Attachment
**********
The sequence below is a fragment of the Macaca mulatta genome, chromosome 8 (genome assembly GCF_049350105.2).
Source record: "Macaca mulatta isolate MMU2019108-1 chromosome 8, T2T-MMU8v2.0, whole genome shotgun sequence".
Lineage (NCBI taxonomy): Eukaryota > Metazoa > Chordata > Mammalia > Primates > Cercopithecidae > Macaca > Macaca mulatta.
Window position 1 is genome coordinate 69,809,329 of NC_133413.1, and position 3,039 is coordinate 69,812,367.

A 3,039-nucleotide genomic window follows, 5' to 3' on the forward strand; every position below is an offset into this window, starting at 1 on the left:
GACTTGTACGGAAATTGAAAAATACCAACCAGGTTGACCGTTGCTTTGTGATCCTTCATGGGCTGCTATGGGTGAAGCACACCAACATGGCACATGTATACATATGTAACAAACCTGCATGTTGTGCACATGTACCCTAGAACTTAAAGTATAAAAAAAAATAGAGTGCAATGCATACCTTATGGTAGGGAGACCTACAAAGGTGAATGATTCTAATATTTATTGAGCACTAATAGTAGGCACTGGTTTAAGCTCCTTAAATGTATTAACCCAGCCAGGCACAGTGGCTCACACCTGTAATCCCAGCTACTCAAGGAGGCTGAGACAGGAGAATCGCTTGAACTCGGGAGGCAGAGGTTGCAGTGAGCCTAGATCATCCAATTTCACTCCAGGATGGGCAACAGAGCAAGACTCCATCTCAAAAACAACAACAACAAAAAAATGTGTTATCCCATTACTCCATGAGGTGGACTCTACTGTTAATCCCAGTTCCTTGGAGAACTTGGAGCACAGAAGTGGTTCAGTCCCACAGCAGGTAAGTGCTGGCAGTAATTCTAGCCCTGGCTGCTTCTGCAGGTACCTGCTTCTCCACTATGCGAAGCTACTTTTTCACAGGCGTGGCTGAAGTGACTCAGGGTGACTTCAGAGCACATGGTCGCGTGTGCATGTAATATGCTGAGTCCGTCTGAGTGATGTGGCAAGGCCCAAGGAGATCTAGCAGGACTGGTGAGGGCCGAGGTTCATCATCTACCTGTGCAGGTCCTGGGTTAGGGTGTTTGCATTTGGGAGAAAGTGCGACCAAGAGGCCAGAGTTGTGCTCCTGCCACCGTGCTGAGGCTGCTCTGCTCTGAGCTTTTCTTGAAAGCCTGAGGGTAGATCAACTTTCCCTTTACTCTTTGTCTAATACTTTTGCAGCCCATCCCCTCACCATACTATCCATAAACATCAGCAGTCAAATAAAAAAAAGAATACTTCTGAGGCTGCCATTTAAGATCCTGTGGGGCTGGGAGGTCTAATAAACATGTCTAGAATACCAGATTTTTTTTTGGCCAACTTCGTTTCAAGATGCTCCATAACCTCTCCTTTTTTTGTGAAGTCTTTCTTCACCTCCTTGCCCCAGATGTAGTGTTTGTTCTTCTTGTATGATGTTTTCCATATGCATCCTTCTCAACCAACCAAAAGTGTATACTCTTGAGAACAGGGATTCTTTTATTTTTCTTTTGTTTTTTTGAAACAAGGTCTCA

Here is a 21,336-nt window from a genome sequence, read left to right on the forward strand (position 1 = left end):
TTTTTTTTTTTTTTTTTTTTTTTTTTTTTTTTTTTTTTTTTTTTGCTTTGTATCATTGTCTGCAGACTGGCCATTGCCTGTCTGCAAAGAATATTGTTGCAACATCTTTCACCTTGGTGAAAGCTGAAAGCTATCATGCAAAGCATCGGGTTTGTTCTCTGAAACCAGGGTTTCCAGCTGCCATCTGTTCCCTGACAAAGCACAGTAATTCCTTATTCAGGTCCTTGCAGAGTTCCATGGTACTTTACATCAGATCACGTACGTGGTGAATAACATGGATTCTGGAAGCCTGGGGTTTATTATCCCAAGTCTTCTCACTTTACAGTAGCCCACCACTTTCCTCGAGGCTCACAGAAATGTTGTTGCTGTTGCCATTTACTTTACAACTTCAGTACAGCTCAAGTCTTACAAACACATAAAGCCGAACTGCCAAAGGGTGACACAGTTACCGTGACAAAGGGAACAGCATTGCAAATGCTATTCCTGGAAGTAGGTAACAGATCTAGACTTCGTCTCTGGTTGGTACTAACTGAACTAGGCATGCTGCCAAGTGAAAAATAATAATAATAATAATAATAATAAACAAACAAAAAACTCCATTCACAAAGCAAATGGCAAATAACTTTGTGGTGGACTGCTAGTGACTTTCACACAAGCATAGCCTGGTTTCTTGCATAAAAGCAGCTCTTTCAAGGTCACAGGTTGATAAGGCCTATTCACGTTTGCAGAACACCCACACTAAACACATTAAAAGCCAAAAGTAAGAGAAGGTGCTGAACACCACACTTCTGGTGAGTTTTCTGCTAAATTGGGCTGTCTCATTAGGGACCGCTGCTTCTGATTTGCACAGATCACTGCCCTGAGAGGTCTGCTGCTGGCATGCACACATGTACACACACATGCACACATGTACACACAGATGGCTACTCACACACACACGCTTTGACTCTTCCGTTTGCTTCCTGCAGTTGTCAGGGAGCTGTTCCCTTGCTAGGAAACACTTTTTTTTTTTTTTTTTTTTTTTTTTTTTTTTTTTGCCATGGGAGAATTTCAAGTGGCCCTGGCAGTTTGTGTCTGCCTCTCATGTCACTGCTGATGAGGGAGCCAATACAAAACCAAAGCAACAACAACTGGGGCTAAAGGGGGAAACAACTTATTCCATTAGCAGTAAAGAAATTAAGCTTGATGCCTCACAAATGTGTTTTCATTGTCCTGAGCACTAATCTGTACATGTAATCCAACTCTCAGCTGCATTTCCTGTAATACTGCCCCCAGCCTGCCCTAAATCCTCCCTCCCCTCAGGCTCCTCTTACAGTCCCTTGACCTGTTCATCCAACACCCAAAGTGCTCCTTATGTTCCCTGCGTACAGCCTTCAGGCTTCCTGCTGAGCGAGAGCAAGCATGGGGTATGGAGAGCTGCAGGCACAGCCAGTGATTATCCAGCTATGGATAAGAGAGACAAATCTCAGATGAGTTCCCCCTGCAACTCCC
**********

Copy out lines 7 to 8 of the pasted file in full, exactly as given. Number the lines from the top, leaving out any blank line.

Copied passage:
Here is a 21,336-nt window from a genome sequence, read left to right on the forward strand (position 1 = left end):
TTTTTTTTTTTTTTTTTTTTTTTTTTTTTTTTTTTTTTTTTTTTGCTTTGTATCATTGTCTGCAGACTGGCCATTGCCTGTCTGCAAAGAATATTGTTGCAACATCTTTCACCTTGGTGAAAGCTGAAAGCTATCATGCAAAGCATCGGGTTTGTTCTCTGAAACCAGGGTTTCCAGCTGCCATCTGTTCCCTGACAAAGCACAGTAATTCCTTATTCAGGTCCTTGCAGAGTTCCATGGTACTTTACATCAGATCACGTACGTGGTGAATAACATGGATTCTGGAAGCCTGGGGTTTATTATCCCAAGTCTTCTCACTTTACAGTAGCCCACCACTTTCCTCGAGGCTCACAGAAATGTTGTTGCTGTTGCCATTTACTTTACAACTTCAGTACAGCTCAAGTCTTACAAACACATAAAGCCGAACTGCCAAAGGGTGACACAGTTACCGTGACAAAGGGAACAGCATTGCAAATGCTATTCCTGGAAGTAGGTAACAGATCTAGACTTCGTCTCTGGTTGGTACTAACTGAACTAGGCATGCTGCCAAGTGAAAAATAATAATAATAATAATAATAATAAACAAACAAAAAACTCCATTCACAAAGCAAATGGCAAATAACTTTGTGGTGGACTGCTAGTGACTTTCACACAAGCATAGCCTGGTTTCTTGCATAAAAGCAGCTCTTTCAAGGTCACAGGTTGATAAGGCCTATTCACGTTTGCAGAACACCCACACTAAACACATTAAAAGCCAAAAGTAAGAGAAGGTGCTGAACACCACACTTCTGGTGAGTTTTCTGCTAAATTGGGCTGTCTCATTAGGGACCGCTGCTTCTGATTTGCACAGATCACTGCCCTGAGAGGTCTGCTGCTGGCATGCACACATGTACACACACATGCACACATGTACACACAGATGGCTACTCACACACACACGCTTTGACTCTTCCGTTTGCTTCCTGCAGTTGTCAGGGAGCTGTTCCCTTGCTAGGAAACACTTTTTTTTTTTTTTTTTTTTTTTTTTTTTTTTTTTGCCATGGGAGAATTTCAAGTGGCCCTGGCAGTTTGTGTCTGCCTCTCATGTCACTGCTGATGAGGGAGCCAATACAAAACCAAAGCAACAACAACTGGGGCTAAAGGGGGAAACAACTTATTCCATTAGCAGTAAAGAAATTAAGCTTGATGCCTCACAAATGTGTTTTCATTGTCCTGAGCACTAATCTGTACATGTAATCCAACTCTCAGCTGCATTTCCTGTAATACTGCCCCCAGCCTGCCCTAAATCCTCCCTCCCCTCAGGCTCCTCTTACAGTCCCTTGACCTGTTCATCCAACACCCAAAGTGCTCCTTATGTTCCCTGCGTACAGCCTTCAGGCTTCCTGCTGAGCGAGAGCAAGCATGGGGTATGGAGAGCTGCAGGCACAGCCAGTGATTATCCAGCTATGGATAAGAGAGACAAATCTCAGATGAGTTCCCCCTGCAACTCCC